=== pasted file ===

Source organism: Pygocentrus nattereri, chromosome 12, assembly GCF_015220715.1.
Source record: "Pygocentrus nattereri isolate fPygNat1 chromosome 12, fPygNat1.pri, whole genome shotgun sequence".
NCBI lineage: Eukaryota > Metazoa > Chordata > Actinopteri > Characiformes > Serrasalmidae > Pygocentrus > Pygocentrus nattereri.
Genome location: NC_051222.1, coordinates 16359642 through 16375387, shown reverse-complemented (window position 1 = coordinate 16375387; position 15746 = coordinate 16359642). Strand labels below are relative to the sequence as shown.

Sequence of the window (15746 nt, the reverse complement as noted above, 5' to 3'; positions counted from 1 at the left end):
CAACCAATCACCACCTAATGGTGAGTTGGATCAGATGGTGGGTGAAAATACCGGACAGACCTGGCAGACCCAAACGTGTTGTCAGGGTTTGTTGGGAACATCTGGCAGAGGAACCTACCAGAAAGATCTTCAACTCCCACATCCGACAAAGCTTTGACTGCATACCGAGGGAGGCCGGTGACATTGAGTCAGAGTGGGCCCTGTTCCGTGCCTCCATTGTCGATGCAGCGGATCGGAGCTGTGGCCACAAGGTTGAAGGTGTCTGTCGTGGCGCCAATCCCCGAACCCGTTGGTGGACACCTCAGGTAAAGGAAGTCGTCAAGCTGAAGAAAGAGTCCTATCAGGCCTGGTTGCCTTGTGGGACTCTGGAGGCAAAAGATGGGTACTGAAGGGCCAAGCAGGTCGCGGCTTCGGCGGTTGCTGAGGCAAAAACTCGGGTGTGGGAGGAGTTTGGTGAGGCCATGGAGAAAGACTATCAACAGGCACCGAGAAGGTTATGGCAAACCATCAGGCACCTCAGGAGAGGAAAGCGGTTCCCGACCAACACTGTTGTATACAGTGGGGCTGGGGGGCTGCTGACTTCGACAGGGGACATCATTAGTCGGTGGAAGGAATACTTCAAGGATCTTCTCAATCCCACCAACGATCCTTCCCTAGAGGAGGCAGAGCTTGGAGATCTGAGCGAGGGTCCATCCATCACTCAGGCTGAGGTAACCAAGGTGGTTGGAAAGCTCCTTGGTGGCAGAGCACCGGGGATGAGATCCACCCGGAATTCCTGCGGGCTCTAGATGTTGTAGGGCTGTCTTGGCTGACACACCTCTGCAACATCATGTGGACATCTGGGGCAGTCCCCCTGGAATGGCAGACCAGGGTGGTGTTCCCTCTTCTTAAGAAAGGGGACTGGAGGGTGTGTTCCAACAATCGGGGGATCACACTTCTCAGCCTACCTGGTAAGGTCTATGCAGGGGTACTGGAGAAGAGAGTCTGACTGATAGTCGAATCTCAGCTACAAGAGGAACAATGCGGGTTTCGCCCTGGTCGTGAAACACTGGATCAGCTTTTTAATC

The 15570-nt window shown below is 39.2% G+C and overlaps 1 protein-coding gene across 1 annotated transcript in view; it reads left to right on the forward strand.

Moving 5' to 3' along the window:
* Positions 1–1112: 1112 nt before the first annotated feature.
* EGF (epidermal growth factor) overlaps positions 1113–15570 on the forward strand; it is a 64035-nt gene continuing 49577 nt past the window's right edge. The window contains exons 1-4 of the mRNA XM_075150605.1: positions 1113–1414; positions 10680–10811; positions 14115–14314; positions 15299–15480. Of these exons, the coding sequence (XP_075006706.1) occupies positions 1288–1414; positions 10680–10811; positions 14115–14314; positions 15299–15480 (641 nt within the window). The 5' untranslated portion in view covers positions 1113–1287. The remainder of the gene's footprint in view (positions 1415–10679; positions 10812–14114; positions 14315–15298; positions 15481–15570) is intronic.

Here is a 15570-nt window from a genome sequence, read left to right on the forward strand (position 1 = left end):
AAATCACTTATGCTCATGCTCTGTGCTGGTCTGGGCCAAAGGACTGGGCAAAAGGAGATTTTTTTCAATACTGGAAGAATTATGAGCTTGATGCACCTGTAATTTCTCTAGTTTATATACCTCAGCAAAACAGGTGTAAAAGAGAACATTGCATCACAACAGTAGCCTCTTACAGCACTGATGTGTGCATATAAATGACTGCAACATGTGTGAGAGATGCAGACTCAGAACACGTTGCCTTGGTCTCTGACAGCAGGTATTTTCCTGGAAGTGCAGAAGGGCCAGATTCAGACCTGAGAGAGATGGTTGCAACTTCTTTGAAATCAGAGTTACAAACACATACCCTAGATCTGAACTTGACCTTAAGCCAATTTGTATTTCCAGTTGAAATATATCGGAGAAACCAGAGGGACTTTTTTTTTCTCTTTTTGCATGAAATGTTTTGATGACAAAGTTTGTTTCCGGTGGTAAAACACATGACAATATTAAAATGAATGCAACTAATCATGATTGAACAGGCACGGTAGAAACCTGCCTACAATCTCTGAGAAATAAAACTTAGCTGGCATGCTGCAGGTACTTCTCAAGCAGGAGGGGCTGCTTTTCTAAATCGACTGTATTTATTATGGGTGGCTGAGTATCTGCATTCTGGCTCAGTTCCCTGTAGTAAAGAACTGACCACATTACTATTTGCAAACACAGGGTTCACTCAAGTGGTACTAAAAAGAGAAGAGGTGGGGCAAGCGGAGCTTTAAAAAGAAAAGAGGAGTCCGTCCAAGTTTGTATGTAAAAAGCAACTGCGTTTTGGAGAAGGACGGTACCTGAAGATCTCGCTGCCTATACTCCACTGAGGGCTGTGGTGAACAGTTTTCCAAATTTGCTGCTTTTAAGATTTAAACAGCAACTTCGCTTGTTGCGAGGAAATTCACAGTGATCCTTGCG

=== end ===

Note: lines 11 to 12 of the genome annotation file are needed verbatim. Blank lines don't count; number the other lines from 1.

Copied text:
Here is a 15570-nt window from a genome sequence, read left to right on the forward strand (position 1 = left end):
AAATCACTTATGCTCATGCTCTGTGCTGGTCTGGGCCAAAGGACTGGGCAAAAGGAGATTTTTTTCAATACTGGAAGAATTATGAGCTTGATGCACCTGTAATTTCTCTAGTTTATATACCTCAGCAAAACAGGTGTAAAAGAGAACATTGCATCACAACAGTAGCCTCTTACAGCACTGATGTGTGCATATAAATGACTGCAACATGTGTGAGAGATGCAGACTCAGAACACGTTGCCTTGGTCTCTGACAGCAGGTATTTTCCTGGAAGTGCAGAAGGGCCAGATTCAGACCTGAGAGAGATGGTTGCAACTTCTTTGAAATCAGAGTTACAAACACATACCCTAGATCTGAACTTGACCTTAAGCCAATTTGTATTTCCAGTTGAAATATATCGGAGAAACCAGAGGGACTTTTTTTTTCTCTTTTTGCATGAAATGTTTTGATGACAAAGTTTGTTTCCGGTGGTAAAACACATGACAATATTAAAATGAATGCAACTAATCATGATTGAACAGGCACGGTAGAAACCTGCCTACAATCTCTGAGAAATAAAACTTAGCTGGCATGCTGCAGGTACTTCTCAAGCAGGAGGGGCTGCTTTTCTAAATCGACTGTATTTATTATGGGTGGCTGAGTATCTGCATTCTGGCTCAGTTCCCTGTAGTAAAGAACTGACCACATTACTATTTGCAAACACAGGGTTCACTCAAGTGGTACTAAAAAGAGAAGAGGTGGGGCAAGCGGAGCTTTAAAAAGAAAAGAGGAGTCCGTCCAAGTTTGTATGTAAAAAGCAACTGCGTTTTGGAGAAGGACGGTACCTGAAGATCTCGCTGCCTATACTCCACTGAGGGCTGTGGTGAACAGTTTTCCAAATTTGCTGCTTTTAAGATTTAAACAGCAACTTCGCTTGTTGCGAGGAAATTCACAGTGATCCTTGCG